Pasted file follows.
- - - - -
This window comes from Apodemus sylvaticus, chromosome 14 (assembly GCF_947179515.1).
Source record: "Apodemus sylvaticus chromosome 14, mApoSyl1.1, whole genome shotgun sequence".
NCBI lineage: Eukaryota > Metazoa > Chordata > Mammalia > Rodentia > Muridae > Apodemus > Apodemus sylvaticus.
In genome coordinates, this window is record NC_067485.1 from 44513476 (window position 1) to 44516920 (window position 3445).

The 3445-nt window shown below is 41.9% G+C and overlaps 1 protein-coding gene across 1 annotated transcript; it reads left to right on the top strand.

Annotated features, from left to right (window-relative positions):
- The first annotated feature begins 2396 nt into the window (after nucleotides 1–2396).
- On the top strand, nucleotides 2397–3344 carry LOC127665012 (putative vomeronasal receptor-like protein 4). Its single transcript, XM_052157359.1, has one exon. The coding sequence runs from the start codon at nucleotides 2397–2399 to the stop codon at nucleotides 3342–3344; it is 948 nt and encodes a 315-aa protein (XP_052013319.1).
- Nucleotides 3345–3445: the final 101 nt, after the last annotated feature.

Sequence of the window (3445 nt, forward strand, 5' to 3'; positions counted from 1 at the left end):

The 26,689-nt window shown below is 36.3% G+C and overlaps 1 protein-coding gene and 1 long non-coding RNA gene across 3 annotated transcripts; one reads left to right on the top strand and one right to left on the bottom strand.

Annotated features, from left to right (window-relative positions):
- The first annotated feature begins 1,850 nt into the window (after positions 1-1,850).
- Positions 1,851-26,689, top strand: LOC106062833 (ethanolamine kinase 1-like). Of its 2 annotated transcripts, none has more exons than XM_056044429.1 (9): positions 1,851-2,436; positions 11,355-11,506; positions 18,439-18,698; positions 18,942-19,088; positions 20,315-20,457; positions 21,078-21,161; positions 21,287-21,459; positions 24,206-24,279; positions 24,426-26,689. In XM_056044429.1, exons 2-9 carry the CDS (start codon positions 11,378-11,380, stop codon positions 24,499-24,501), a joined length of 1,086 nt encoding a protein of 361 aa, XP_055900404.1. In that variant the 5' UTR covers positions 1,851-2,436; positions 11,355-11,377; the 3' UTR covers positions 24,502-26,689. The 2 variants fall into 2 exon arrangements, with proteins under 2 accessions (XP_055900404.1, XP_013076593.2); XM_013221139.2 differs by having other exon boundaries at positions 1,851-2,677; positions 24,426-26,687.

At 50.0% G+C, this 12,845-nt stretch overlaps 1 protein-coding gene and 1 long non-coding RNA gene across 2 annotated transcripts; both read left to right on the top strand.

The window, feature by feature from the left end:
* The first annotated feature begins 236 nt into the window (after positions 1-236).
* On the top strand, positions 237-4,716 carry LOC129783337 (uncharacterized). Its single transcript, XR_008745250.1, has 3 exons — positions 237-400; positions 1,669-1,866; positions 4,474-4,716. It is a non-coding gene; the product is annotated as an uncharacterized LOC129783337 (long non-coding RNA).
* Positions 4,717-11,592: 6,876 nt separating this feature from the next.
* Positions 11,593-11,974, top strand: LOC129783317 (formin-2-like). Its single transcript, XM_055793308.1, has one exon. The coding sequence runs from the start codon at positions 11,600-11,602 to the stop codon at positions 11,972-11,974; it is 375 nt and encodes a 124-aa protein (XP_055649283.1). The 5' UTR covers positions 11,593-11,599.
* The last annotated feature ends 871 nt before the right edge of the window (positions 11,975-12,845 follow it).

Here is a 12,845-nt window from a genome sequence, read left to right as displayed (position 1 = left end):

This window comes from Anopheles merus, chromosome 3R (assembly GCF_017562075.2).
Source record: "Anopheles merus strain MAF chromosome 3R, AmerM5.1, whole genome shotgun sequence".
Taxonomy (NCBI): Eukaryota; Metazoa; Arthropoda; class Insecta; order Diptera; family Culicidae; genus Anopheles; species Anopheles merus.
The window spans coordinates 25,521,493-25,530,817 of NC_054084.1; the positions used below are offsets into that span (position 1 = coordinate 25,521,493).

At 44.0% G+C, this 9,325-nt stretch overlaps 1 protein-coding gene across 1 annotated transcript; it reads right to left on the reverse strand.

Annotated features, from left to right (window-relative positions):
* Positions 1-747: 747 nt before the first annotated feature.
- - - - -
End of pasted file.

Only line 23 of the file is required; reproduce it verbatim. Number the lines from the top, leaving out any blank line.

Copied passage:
This window comes from Anopheles merus, chromosome 3R (assembly GCF_017562075.2).